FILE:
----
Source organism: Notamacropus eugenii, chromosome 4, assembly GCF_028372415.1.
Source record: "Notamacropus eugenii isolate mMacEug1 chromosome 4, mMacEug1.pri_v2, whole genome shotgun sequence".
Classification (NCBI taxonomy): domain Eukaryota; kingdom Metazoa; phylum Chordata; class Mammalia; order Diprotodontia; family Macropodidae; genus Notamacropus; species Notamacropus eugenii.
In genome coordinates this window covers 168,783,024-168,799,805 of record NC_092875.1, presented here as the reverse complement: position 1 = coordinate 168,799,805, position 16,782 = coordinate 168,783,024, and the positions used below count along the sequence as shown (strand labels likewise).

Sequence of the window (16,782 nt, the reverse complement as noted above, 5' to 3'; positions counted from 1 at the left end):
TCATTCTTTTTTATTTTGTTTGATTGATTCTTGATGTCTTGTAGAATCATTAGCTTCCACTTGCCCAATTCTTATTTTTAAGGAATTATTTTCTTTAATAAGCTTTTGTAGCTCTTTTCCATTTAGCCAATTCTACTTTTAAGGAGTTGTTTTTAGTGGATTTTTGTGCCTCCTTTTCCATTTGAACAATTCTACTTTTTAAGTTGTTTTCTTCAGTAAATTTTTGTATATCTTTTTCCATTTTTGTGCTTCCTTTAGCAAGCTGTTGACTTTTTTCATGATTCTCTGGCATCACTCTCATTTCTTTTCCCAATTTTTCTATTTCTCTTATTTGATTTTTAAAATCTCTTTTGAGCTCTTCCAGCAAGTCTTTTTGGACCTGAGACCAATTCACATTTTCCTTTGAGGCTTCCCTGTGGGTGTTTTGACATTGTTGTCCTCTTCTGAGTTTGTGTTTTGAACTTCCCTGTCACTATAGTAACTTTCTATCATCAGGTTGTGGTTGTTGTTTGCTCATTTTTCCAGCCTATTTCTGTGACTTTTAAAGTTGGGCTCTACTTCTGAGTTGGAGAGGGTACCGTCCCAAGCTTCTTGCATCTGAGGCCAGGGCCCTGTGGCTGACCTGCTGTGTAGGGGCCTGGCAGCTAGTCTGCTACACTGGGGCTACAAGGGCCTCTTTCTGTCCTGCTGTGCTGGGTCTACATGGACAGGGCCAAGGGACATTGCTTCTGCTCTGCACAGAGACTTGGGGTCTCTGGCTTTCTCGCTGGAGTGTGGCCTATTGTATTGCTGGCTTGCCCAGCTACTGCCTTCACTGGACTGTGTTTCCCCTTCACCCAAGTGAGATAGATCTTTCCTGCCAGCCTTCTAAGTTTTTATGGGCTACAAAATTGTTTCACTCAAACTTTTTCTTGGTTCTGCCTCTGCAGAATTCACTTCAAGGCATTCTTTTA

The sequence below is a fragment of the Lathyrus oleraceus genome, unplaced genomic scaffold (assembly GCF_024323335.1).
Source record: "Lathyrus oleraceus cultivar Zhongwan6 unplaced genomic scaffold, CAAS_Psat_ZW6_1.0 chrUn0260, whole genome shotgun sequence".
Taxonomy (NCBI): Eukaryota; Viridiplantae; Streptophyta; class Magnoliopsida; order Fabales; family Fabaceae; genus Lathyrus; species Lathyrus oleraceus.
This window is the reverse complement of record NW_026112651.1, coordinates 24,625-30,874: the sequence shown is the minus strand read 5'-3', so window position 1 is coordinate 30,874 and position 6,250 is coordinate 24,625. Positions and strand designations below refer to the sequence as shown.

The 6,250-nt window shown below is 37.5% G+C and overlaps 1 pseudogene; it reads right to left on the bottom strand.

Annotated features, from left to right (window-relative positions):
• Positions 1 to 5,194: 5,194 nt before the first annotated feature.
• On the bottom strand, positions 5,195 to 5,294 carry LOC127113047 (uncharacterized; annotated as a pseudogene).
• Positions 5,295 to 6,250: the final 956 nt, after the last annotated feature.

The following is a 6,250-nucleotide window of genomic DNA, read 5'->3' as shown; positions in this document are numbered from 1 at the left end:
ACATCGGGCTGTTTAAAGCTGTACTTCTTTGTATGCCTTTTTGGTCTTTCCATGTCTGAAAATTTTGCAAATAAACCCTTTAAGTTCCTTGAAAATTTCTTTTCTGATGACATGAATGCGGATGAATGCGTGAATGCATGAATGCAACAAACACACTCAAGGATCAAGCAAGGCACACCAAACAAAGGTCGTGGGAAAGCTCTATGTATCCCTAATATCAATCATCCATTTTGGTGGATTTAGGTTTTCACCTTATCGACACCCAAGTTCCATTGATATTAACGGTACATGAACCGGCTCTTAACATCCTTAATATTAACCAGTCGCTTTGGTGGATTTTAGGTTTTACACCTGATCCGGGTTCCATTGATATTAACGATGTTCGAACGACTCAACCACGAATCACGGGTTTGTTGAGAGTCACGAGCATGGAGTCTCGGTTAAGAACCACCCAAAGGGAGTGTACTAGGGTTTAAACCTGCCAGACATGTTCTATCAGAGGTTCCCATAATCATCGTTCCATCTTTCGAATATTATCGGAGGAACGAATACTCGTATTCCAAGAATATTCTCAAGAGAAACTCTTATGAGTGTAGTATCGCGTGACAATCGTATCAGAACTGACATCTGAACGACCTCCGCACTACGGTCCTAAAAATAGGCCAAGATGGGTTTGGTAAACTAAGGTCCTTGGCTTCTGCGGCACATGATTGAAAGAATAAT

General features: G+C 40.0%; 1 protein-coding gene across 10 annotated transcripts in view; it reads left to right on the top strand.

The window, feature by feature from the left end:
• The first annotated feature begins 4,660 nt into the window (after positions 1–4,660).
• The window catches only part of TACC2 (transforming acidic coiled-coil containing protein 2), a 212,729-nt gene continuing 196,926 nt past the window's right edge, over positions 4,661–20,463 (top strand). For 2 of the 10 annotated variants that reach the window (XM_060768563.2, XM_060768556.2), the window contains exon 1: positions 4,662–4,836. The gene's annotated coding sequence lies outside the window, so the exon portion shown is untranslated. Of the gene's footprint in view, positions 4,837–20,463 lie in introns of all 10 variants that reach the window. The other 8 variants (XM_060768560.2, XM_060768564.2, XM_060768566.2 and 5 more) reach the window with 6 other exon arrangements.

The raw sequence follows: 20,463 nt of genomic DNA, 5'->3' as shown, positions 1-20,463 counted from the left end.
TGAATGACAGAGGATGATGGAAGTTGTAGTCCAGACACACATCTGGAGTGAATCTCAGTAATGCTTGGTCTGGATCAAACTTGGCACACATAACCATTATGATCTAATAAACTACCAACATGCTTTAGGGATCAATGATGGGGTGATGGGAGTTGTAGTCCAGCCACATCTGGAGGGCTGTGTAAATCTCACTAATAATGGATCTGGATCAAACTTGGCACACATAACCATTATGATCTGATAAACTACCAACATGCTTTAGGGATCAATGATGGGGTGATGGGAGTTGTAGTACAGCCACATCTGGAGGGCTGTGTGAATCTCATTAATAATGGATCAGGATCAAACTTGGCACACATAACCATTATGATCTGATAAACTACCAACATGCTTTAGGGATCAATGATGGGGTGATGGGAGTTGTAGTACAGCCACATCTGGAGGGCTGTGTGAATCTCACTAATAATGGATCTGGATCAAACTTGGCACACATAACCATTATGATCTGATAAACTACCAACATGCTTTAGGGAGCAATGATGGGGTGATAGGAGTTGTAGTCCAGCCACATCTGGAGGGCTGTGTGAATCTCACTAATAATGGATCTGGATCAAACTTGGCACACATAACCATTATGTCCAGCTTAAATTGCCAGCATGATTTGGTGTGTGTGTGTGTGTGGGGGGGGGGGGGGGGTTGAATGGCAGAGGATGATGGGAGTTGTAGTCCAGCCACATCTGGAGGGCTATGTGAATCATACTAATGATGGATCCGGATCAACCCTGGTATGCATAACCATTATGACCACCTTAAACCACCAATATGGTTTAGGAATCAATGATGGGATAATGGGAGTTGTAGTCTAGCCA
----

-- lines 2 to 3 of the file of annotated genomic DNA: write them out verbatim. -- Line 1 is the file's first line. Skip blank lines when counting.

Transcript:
Source record: "Notamacropus eugenii isolate mMacEug1 chromosome 4, mMacEug1.pri_v2, whole genome shotgun sequence".
Classification (NCBI taxonomy): domain Eukaryota; kingdom Metazoa; phylum Chordata; class Mammalia; order Diprotodontia; family Macropodidae; genus Notamacropus; species Notamacropus eugenii.